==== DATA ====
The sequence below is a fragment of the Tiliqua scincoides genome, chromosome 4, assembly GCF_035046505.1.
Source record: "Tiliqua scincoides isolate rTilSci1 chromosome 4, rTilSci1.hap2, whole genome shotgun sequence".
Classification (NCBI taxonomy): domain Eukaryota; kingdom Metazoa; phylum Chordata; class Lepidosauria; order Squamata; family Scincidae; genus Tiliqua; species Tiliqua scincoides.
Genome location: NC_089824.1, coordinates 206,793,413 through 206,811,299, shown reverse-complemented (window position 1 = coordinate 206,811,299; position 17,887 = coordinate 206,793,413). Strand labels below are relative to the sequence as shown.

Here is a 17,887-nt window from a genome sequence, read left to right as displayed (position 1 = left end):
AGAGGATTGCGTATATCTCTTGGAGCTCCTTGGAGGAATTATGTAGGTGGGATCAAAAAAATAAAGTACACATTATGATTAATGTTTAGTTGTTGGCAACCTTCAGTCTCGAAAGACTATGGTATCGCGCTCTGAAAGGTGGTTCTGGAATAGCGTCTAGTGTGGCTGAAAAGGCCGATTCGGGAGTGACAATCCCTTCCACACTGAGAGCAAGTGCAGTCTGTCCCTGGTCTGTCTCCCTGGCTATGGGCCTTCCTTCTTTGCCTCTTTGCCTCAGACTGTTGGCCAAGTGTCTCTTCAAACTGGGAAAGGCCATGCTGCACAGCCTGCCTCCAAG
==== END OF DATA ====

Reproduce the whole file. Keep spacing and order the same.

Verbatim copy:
The sequence below is a fragment of the Tiliqua scincoides genome, chromosome 4, assembly GCF_035046505.1.
Source record: "Tiliqua scincoides isolate rTilSci1 chromosome 4, rTilSci1.hap2, whole genome shotgun sequence".
Classification (NCBI taxonomy): domain Eukaryota; kingdom Metazoa; phylum Chordata; class Lepidosauria; order Squamata; family Scincidae; genus Tiliqua; species Tiliqua scincoides.
Genome location: NC_089824.1, coordinates 206,793,413 through 206,811,299, shown reverse-complemented (window position 1 = coordinate 206,811,299; position 17,887 = coordinate 206,793,413). Strand labels below are relative to the sequence as shown.

Here is a 17,887-nt window from a genome sequence, read left to right as displayed (position 1 = left end):
AGAGGATTGCGTATATCTCTTGGAGCTCCTTGGAGGAATTATGTAGGTGGGATCAAAAAAATAAAGTACACATTATGATTAATGTTTAGTTGTTGGCAACCTTCAGTCTCGAAAGACTATGGTATCGCGCTCTGAAAGGTGGTTCTGGAATAGCGTCTAGTGTGGCTGAAAAGGCCGATTCGGGAGTGACAATCCCTTCCACACTGAGAGCAAGTGCAGTCTGTCCCTGGTCTGTCTCCCTGGCTATGGGCCTTCCTTCTTTGCCTCTTTGCCTCAGACTGTTGGCCAAGTGTCTCTTCAAACTGGGAAAGGCCATGCTGCACAGCCTGCCTCCAAG